Depending on your perspective, Oscar Pistorius’s 2011 track campaign was either one of running’s most heartwarming or most pernicious stories. In June, Pistorius, a double amputee who runs on carbon-fiber prostheses, ran 45.07 seconds for 400 meters.
That time qualified him to race at the Daegu world championships and reignited a debate over whether his carbon-fiber legs give him an unfair advantage or should inspire disabled athletes worldwide. Outside editor Chris Keyes would later call Pistorius “amazing,” while Science of Sport bloggers Ross Tucker and Jonathan Dugas gave him a nomination as 2011’s “villain of the year.”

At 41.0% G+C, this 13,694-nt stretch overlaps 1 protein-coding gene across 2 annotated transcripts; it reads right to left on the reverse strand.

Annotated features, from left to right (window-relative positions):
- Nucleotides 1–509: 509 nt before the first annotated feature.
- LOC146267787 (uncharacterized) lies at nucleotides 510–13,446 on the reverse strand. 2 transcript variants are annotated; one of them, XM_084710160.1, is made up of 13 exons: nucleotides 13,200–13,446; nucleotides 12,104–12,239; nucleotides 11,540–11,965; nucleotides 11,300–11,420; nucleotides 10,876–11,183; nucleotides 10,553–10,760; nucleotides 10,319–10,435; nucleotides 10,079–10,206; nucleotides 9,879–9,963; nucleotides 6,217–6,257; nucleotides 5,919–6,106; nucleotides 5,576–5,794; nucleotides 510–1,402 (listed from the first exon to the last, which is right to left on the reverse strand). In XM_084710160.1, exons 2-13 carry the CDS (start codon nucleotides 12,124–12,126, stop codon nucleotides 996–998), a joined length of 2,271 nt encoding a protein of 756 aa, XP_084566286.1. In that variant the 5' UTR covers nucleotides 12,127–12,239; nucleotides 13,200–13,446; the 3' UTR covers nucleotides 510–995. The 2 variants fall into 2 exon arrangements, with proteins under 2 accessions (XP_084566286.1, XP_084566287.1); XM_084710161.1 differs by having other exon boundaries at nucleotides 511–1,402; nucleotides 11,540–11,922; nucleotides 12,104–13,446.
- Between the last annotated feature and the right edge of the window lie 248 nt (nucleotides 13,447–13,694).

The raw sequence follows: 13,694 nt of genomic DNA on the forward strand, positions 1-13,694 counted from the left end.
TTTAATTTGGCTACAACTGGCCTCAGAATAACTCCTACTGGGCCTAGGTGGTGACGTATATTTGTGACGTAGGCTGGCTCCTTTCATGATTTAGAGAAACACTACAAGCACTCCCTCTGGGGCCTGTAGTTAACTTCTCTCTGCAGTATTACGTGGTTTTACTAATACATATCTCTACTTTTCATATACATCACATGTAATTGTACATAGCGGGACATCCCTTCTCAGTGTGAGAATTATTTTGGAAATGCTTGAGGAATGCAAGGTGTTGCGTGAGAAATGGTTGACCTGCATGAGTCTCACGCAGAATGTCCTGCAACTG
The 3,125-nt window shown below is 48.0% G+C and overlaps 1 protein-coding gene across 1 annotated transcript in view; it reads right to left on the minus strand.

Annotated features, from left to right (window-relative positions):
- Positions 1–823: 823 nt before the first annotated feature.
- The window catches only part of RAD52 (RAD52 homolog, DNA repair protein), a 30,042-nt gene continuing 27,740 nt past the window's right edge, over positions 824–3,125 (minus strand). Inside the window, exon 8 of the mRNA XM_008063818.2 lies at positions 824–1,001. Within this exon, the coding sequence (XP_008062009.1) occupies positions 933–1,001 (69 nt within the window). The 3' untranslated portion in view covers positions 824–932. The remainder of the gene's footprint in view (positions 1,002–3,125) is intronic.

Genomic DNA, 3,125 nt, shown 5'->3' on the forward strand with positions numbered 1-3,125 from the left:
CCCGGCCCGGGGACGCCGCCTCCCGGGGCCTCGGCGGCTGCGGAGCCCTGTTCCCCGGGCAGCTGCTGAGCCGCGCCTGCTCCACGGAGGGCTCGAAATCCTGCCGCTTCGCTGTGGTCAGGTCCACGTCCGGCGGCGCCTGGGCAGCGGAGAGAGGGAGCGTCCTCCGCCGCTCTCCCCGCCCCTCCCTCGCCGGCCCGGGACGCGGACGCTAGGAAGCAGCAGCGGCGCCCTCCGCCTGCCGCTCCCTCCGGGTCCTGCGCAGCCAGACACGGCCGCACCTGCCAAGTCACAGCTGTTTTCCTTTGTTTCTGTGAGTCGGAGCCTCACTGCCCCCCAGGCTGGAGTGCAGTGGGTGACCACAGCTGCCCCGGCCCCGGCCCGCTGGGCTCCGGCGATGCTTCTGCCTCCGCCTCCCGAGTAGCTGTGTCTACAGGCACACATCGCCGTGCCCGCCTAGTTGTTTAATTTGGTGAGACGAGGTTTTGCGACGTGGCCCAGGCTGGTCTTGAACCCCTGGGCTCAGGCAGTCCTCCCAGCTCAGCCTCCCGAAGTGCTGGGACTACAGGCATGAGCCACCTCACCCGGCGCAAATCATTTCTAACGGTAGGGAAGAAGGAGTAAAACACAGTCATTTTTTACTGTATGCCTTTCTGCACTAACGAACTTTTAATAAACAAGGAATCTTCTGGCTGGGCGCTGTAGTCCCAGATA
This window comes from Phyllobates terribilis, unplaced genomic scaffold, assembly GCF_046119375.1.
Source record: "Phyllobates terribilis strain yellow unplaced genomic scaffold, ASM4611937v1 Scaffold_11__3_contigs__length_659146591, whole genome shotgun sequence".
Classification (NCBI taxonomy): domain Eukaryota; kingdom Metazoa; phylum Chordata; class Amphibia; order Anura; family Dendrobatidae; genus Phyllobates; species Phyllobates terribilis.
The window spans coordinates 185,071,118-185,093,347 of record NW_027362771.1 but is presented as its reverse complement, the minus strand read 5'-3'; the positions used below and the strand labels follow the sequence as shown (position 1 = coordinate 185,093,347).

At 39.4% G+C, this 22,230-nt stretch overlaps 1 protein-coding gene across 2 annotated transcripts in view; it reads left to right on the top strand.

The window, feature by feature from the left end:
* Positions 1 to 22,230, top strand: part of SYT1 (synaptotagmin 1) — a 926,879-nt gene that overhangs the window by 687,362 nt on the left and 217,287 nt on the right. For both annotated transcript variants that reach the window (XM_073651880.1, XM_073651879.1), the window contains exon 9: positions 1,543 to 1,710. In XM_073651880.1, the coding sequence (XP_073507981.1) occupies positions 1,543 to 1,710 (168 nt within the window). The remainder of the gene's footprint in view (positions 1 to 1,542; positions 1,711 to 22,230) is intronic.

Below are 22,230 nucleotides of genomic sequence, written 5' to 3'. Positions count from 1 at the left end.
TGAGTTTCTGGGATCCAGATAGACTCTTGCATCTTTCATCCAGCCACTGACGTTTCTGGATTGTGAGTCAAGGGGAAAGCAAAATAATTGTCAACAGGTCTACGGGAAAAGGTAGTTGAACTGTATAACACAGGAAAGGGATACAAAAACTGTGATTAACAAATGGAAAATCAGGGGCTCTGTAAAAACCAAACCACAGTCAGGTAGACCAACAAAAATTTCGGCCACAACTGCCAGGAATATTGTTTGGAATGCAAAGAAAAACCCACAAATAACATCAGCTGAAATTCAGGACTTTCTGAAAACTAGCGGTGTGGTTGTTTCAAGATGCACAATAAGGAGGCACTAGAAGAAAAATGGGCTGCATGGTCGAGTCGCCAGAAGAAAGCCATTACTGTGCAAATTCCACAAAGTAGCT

Pistorius credibly reached the individual 400-meter semi-finals, but his world championships appearance was marred by an IAAF decision that restricted him from running any leg but the first on South Africa’s 4-by-400-meter relay. A slow starter, South Africa’s coaches didn’t want him on the first leg, and he was forced to watch from the sidelines as his team won silver behind the United States.
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